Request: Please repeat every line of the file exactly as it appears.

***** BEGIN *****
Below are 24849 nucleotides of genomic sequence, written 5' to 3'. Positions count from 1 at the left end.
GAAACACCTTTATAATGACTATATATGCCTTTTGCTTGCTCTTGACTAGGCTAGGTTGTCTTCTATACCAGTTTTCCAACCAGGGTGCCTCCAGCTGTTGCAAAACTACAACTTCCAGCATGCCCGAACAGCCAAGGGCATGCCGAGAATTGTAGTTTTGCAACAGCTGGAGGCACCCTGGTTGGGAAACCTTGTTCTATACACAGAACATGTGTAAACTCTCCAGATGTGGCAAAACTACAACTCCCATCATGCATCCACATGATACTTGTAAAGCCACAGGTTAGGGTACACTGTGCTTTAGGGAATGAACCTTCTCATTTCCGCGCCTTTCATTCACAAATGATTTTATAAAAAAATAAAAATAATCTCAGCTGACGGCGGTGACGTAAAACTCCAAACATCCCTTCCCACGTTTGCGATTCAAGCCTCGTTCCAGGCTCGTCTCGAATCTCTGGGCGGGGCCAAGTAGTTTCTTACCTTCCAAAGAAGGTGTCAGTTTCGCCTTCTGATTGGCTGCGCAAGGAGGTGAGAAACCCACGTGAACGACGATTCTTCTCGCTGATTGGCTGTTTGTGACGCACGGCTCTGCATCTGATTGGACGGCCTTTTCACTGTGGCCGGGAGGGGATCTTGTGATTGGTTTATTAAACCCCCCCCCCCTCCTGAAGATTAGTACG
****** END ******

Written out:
Below are 24849 nucleotides of genomic sequence, written 5' to 3'. Positions count from 1 at the left end.
GAAACACCTTTATAATGACTATATATGCCTTTTGCTTGCTCTTGACTAGGCTAGGTTGTCTTCTATACCAGTTTTCCAACCAGGGTGCCTCCAGCTGTTGCAAAACTACAACTTCCAGCATGCCCGAACAGCCAAGGGCATGCCGAGAATTGTAGTTTTGCAACAGCTGGAGGCACCCTGGTTGGGAAACCTTGTTCTATACACAGAACATGTGTAAACTCTCCAGATGTGGCAAAACTACAACTCCCATCATGCATCCACATGATACTTGTAAAGCCACAGGTTAGGGTACACTGTGCTTTAGGGAATGAACCTTCTCATTTCCGCGCCTTTCATTCACAAATGATTTTATAAAAAAATAAAAATAATCTCAGCTGACGGCGGTGACGTAAAACTCCAAACATCCCTTCCCACGTTTGCGATTCAAGCCTCGTTCCAGGCTCGTCTCGAATCTCTGGGCGGGGCCAAGTAGTTTCTTACCTTCCAAAGAAGGTGTCAGTTTCGCCTTCTGATTGGCTGCGCAAGGAGGTGAGAAACCCACGTGAACGACGATTCTTCTCGCTGATTGGCTGTTTGTGACGCACGGCTCTGCATCTGATTGGACGGCCTTTTCACTGTGGCCGGGAGGGGATCTTGTGATTGGTTTATTAAACCCCCCCCCCCTCCTGAAGATTAGTACG